OUTDOOR DINING IS NOW SMOKE-FREE

From 1 August 2017, smoking at Victorian venues will be banned:

  • in outdoor areas at hospitality and food venues used for eating food. This includes footpath dining areas, courtyards and beer gardens during times food is being eaten, or is available to be eaten
  • in all outdoor areas at food fairs. A food fair is an event where the principal activity is the supply of food for consumption at the event
  • within 10 metres of a food stall or food vendor at organised outdoor event (other than a food fair).

To complement smoke-free outdoor dining, smoking is banned in an outdoor drinking area if any part of that area is within 4 metres of an outdoor dining area, unless separated by a wall of at least 2.1 metres high. This means the two areas can be separated by either:

  • a 4 metre buffer zone; or
  • a wall of at least 2.1 metres high.

If the separation requirement is not met, smoking is banned in an outdoor drinking area. This law applies to the same venue as well as to neighbouring venues.

For more information about these reforms and to obtain your “No Smoking” signage, please visit –

https://www2.health.vic.gov.au/public-health/tobacco-reform/smoke-free-areas/outdoor-dining

3 Things the Best Bartenders Know That You Don’t

Good bartenders know the Responsible Service of Alcohol laws, but the best bartenders actually believe in them and make them a part of everything they do.

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So, what are the 3 things the best bartenders know that you don’t?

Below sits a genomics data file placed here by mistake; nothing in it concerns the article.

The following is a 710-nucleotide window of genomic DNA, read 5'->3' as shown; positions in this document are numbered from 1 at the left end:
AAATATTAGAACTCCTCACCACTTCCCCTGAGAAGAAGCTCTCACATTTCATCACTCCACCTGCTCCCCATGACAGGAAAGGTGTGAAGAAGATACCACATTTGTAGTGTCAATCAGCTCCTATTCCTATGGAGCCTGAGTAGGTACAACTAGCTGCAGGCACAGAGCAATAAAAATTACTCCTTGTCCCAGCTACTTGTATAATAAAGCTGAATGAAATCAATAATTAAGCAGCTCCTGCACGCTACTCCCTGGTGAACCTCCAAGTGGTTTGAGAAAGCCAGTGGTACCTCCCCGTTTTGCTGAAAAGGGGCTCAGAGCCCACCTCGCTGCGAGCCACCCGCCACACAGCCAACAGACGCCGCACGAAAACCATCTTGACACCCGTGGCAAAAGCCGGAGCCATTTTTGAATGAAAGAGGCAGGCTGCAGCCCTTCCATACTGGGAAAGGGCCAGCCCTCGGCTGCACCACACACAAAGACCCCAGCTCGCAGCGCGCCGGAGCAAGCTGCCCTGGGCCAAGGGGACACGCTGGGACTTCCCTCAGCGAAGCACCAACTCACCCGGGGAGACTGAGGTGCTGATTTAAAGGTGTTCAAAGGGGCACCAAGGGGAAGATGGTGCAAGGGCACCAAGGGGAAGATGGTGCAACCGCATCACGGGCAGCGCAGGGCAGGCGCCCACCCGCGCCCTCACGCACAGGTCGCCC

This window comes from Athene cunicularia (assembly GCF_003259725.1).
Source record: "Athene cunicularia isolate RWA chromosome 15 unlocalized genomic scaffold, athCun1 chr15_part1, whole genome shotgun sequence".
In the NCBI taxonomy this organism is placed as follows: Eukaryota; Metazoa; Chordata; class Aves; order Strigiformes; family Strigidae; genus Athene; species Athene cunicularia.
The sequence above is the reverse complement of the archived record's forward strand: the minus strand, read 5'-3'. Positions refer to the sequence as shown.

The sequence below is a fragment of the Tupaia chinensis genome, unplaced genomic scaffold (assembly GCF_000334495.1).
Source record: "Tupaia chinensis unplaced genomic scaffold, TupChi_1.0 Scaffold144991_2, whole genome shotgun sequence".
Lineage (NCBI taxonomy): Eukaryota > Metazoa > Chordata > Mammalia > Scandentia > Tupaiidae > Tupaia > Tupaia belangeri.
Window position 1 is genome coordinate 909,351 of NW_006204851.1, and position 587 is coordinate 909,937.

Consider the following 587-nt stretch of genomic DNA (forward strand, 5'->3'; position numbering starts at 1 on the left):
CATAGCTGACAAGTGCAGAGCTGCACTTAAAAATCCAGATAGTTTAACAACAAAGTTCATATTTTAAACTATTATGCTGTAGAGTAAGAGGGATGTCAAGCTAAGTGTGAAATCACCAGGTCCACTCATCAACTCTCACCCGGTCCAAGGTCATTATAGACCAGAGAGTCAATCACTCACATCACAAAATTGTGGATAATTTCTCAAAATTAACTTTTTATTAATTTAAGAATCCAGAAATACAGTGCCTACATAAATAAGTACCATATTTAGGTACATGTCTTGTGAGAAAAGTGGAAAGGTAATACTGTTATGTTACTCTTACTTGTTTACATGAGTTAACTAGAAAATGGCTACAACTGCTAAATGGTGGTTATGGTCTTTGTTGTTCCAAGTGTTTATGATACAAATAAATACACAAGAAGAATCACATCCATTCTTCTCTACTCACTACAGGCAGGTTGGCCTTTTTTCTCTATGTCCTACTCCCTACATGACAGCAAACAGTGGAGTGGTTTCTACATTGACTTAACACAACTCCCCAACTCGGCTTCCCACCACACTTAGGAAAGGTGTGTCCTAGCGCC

Intoxication

They know when you’ve had too much to drink for one thing, even though you may not agree with them.
They’re trained to look out for the signs of inebriation and, if you exhibit them, the best bartenders will
stop serving you for your own good,

These signs include:

Slurring or unclear speech
Clumsiness, such as fumbling with your change
Staggering or swaying on your feet
Confusion or lack of understanding
Abusive language or physical aggression.

It’s not just for your own good either. Bartenders are required by law to refuse service to a person they
believe is intoxicated and they face prosecution along with their employer if they fail to do so.

Serving minors

The best bartenders also know if you’re under 18. If they suspect you are, they’ll ask for your ID and
they’re pretty good at spotting fake ones. They know the signs to look for, which include:

Height and body weight that doesn’t match yours
Fuzzy numbers or letters
Bumps or rough edges
Red eye in the photograph.

If they’re not convinced, the best bartenders will ask for more ID, such as a credit card. If you can’t

satisfy them, they won’t serve you, because it’s their responsibility if they get it wrong.

Standard drinks

The third thing the best bartenders know is what constitutes a standard drink. Drinks are standardised
not just for commercial reasons, but so you can tell how much you’ve had and whether you should be
driving home. Standard drinks are:

Beer – 285ml (a middy)
Light beer – 570ml (2 middies)
Red or white wine – 100ml
Fortified wine or port – 60ml
Champagne – 100ml
Spirits – 30ml

Of course, any bartender can refuse you service, but the best bartenders are those who do it with
friendliness and tact and even go out of their way to call you a cab if you shouldn’t be driving.

That’s because the best bartenders don’t just pay lip service to the responsible service of alcohol, they
regard it as doing you a favour, even though you may not see it that way at the time.The best bartenders also get the best training. CFT International has Responsible Service of Alcohol

courses that cover legislation in every state and territory.